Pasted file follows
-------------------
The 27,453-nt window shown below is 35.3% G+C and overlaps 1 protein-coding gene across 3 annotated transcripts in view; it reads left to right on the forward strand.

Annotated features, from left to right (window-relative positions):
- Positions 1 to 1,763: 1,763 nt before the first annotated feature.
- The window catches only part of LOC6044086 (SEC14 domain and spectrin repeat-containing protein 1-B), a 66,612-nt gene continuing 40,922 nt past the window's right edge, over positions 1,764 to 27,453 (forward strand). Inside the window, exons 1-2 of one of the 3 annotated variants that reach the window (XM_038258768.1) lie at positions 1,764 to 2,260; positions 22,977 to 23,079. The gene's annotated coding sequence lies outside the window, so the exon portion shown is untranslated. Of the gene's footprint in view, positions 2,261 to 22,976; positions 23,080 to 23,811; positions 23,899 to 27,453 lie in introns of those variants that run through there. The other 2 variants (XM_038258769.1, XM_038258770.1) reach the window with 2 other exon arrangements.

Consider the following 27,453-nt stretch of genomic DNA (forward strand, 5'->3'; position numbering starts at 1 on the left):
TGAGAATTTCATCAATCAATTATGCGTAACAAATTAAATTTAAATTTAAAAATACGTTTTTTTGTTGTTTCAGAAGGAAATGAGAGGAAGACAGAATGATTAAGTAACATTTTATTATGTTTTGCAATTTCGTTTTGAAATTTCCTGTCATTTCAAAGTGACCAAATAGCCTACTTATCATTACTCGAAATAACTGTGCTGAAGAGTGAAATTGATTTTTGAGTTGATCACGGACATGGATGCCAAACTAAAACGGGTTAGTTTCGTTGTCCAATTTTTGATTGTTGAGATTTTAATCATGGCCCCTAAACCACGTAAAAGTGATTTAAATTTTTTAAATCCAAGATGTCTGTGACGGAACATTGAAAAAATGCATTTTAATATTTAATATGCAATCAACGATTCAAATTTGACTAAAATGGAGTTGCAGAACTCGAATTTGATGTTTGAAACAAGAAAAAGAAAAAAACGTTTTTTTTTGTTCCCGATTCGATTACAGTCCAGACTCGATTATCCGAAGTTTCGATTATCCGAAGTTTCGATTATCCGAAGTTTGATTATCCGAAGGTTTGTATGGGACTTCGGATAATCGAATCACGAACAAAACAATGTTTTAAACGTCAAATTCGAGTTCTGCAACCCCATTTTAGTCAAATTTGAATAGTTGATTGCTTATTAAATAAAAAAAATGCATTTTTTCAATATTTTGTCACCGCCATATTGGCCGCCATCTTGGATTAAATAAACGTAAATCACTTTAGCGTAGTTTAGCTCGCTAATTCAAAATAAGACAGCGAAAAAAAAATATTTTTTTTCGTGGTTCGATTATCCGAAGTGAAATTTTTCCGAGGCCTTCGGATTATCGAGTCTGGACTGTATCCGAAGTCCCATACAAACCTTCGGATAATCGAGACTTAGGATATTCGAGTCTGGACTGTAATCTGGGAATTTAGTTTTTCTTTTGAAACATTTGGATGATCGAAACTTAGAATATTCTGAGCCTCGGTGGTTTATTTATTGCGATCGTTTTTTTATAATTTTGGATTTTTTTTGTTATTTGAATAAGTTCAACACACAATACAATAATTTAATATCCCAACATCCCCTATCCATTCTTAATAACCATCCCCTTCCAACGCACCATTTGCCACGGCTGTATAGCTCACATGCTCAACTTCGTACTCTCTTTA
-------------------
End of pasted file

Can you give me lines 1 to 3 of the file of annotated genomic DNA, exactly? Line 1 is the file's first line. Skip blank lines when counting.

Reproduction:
The 27,453-nt window shown below is 35.3% G+C and overlaps 1 protein-coding gene across 3 annotated transcripts in view; it reads left to right on the forward strand.

Annotated features, from left to right (window-relative positions):
- Positions 1 to 1,763: 1,763 nt before the first annotated feature.